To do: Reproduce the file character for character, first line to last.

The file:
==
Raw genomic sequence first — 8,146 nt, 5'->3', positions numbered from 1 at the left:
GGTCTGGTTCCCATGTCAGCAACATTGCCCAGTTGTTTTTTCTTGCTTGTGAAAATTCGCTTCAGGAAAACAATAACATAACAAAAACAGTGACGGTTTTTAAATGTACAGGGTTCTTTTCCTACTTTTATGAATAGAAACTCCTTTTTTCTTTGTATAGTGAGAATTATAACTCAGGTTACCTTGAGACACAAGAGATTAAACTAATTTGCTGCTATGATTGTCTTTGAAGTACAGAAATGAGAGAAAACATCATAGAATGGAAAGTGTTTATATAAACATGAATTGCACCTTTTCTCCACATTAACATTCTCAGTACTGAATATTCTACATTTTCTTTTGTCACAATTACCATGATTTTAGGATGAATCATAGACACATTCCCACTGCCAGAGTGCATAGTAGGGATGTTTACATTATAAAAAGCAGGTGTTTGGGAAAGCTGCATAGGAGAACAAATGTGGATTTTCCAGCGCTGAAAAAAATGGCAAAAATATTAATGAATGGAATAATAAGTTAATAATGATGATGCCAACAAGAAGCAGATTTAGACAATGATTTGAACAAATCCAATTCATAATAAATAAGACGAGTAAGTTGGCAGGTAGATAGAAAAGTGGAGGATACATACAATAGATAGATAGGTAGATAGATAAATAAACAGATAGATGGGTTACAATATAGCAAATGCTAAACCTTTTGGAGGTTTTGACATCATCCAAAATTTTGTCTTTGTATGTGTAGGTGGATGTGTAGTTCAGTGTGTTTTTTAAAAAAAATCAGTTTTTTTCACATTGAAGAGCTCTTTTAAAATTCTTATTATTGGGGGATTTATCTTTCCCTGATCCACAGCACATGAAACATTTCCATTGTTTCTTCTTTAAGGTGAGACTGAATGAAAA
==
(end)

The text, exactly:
Raw genomic sequence first — 8,146 nt, 5'->3', positions numbered from 1 at the left:
GGTCTGGTTCCCATGTCAGCAACATTGCCCAGTTGTTTTTTCTTGCTTGTGAAAATTCGCTTCAGGAAAACAATAACATAACAAAAACAGTGACGGTTTTTAAATGTACAGGGTTCTTTTCCTACTTTTATGAATAGAAACTCCTTTTTTCTTTGTATAGTGAGAATTATAACTCAGGTTACCTTGAGACACAAGAGATTAAACTAATTTGCTGCTATGATTGTCTTTGAAGTACAGAAATGAGAGAAAACATCATAGAATGGAAAGTGTTTATATAAACATGAATTGCACCTTTTCTCCACATTAACATTCTCAGTACTGAATATTCTACATTTTCTTTTGTCACAATTACCATGATTTTAGGATGAATCATAGACACATTCCCACTGCCAGAGTGCATAGTAGGGATGTTTACATTATAAAAAGCAGGTGTTTGGGAAAGCTGCATAGGAGAACAAATGTGGATTTTCCAGCGCTGAAAAAAATGGCAAAAATATTAATGAATGGAATAATAAGTTAATAATGATGATGCCAACAAGAAGCAGATTTAGACAATGATTTGAACAAATCCAATTCATAATAAATAAGACGAGTAAGTTGGCAGGTAGATAGAAAAGTGGAGGATACATACAATAGATAGATAGGTAGATAGATAAATAAACAGATAGATGGGTTACAATATAGCAAATGCTAAACCTTTTGGAGGTTTTGACATCATCCAAAATTTTGTCTTTGTATGTGTAGGTGGATGTGTAGTTCAGTGTGTTTTTTAAAAAAAATCAGTTTTTTTCACATTGAAGAGCTCTTTTAAAATTCTTATTATTGGGGGATTTATCTTTCCCTGATCCACAGCACATGAAACATTTCCATTGTTTCTTCTTTAAGGTGAGACTGAATGAAAA